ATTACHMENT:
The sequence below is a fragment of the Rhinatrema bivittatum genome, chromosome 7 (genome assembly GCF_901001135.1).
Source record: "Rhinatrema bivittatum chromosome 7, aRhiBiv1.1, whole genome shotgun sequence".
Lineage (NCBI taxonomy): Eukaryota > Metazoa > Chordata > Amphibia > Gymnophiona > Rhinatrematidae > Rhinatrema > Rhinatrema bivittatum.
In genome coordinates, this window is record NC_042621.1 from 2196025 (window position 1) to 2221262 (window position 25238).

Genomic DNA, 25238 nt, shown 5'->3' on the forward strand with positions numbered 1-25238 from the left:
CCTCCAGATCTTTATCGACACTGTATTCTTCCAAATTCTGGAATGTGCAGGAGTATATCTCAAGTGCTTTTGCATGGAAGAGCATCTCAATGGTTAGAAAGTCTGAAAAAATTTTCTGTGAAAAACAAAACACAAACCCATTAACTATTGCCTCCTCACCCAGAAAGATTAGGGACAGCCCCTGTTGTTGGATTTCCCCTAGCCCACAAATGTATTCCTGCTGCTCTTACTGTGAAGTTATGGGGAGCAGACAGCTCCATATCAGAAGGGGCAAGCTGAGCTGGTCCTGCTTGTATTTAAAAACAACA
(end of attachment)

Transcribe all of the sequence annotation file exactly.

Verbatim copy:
The sequence below is a fragment of the Rhinatrema bivittatum genome, chromosome 7 (genome assembly GCF_901001135.1).
Source record: "Rhinatrema bivittatum chromosome 7, aRhiBiv1.1, whole genome shotgun sequence".
Lineage (NCBI taxonomy): Eukaryota > Metazoa > Chordata > Amphibia > Gymnophiona > Rhinatrematidae > Rhinatrema > Rhinatrema bivittatum.
In genome coordinates, this window is record NC_042621.1 from 2196025 (window position 1) to 2221262 (window position 25238).

Genomic DNA, 25238 nt, shown 5'->3' on the forward strand with positions numbered 1-25238 from the left:
CCTCCAGATCTTTATCGACACTGTATTCTTCCAAATTCTGGAATGTGCAGGAGTATATCTCAAGTGCTTTTGCATGGAAGAGCATCTCAATGGTTAGAAAGTCTGAAAAAATTTTCTGTGAAAAACAAAACACAAACCCATTAACTATTGCCTCCTCACCCAGAAAGATTAGGGACAGCCCCTGTTGTTGGATTTCCCCTAGCCCACAAATGTATTCCTGCTGCTCTTACTGTGAAGTTATGGGGAGCAGACAGCTCCATATCAGAAGGGGCAAGCTGAGCTGGTCCTGCTTGTATTTAAAAACAACA